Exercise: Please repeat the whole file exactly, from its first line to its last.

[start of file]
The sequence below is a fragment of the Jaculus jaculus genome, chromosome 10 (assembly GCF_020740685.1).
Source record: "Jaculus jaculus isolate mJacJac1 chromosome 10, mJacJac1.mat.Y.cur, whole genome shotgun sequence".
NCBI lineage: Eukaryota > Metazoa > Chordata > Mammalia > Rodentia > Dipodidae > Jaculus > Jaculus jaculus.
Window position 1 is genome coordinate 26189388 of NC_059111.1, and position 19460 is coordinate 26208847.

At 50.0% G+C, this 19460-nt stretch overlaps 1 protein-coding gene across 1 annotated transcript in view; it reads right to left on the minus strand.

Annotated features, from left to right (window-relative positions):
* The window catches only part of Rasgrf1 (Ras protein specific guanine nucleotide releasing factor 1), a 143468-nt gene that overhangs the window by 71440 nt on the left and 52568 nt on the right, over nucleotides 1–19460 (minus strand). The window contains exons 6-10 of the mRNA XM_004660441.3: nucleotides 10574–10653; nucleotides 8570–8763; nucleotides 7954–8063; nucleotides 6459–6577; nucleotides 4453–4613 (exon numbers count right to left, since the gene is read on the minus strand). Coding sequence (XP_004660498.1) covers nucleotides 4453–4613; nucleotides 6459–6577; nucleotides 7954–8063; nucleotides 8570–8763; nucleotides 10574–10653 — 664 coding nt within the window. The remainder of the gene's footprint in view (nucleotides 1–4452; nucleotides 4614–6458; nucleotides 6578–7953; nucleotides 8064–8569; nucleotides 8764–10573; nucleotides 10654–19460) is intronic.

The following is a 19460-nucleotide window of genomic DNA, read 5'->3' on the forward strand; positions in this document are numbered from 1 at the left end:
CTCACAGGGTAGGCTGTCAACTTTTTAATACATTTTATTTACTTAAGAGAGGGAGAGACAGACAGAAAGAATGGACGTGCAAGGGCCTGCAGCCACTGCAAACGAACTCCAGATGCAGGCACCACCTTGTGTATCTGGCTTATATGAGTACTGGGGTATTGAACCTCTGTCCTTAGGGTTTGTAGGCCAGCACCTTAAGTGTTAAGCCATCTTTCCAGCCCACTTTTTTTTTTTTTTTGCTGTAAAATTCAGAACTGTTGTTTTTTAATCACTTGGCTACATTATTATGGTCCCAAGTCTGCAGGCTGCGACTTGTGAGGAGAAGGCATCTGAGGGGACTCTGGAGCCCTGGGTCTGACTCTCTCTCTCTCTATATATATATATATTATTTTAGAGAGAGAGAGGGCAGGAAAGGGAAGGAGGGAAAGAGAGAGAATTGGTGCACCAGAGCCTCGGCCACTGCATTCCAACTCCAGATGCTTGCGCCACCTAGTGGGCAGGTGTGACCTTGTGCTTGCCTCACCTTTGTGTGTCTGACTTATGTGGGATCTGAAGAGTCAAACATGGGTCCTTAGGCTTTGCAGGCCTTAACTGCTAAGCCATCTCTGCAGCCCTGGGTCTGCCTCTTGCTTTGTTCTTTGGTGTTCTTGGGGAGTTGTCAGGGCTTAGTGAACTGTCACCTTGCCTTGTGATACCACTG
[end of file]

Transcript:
The sequence below is a fragment of the Jaculus jaculus genome, chromosome 10 (assembly GCF_020740685.1).
Source record: "Jaculus jaculus isolate mJacJac1 chromosome 10, mJacJac1.mat.Y.cur, whole genome shotgun sequence".
NCBI lineage: Eukaryota > Metazoa > Chordata > Mammalia > Rodentia > Dipodidae > Jaculus > Jaculus jaculus.
Window position 1 is genome coordinate 26189388 of NC_059111.1, and position 19460 is coordinate 26208847.

At 50.0% G+C, this 19460-nt stretch overlaps 1 protein-coding gene across 1 annotated transcript in view; it reads right to left on the minus strand.

Annotated features, from left to right (window-relative positions):
* The window catches only part of Rasgrf1 (Ras protein specific guanine nucleotide releasing factor 1), a 143468-nt gene that overhangs the window by 71440 nt on the left and 52568 nt on the right, over nucleotides 1–19460 (minus strand). The window contains exons 6-10 of the mRNA XM_004660441.3: nucleotides 10574–10653; nucleotides 8570–8763; nucleotides 7954–8063; nucleotides 6459–6577; nucleotides 4453–4613 (exon numbers count right to left, since the gene is read on the minus strand). Coding sequence (XP_004660498.1) covers nucleotides 4453–4613; nucleotides 6459–6577; nucleotides 7954–8063; nucleotides 8570–8763; nucleotides 10574–10653 — 664 coding nt within the window. The remainder of the gene's footprint in view (nucleotides 1–4452; nucleotides 4614–6458; nucleotides 6578–7953; nucleotides 8064–8569; nucleotides 8764–10573; nucleotides 10654–19460) is intronic.

The following is a 19460-nucleotide window of genomic DNA, read 5'->3' on the forward strand; positions in this document are numbered from 1 at the left end:
CTCACAGGGTAGGCTGTCAACTTTTTAATACATTTTATTTACTTAAGAGAGGGAGAGACAGACAGAAAGAATGGACGTGCAAGGGCCTGCAGCCACTGCAAACGAACTCCAGATGCAGGCACCACCTTGTGTATCTGGCTTATATGAGTACTGGGGTATTGAACCTCTGTCCTTAGGGTTTGTAGGCCAGCACCTTAAGTGTTAAGCCATCTTTCCAGCCCACTTTTTTTTTTTTTTTGCTGTAAAATTCAGAACTGTTGTTTTTTAATCACTTGGCTACATTATTATGGTCCCAAGTCTGCAGGCTGCGACTTGTGAGGAGAAGGCATCTGAGGGGACTCTGGAGCCCTGGGTCTGACTCTCTCTCTCTCTATATATATATATATTATTTTAGAGAGAGAGAGGGCAGGAAAGGGAAGGAGGGAAAGAGAGAGAATTGGTGCACCAGAGCCTCGGCCACTGCATTCCAACTCCAGATGCTTGCGCCACCTAGTGGGCAGGTGTGACCTTGTGCTTGCCTCACCTTTGTGTGTCTGACTTATGTGGGATCTGAAGAGTCAAACATGGGTCCTTAGGCTTTGCAGGCCTTAACTGCTAAGCCATCTCTGCAGCCCTGGGTCTGCCTCTTGCTTTGTTCTTTGGTGTTCTTGGGGAGTTGTCAGGGCTTAGTGAACTGTCACCTTGCCTTGTGATACCACTG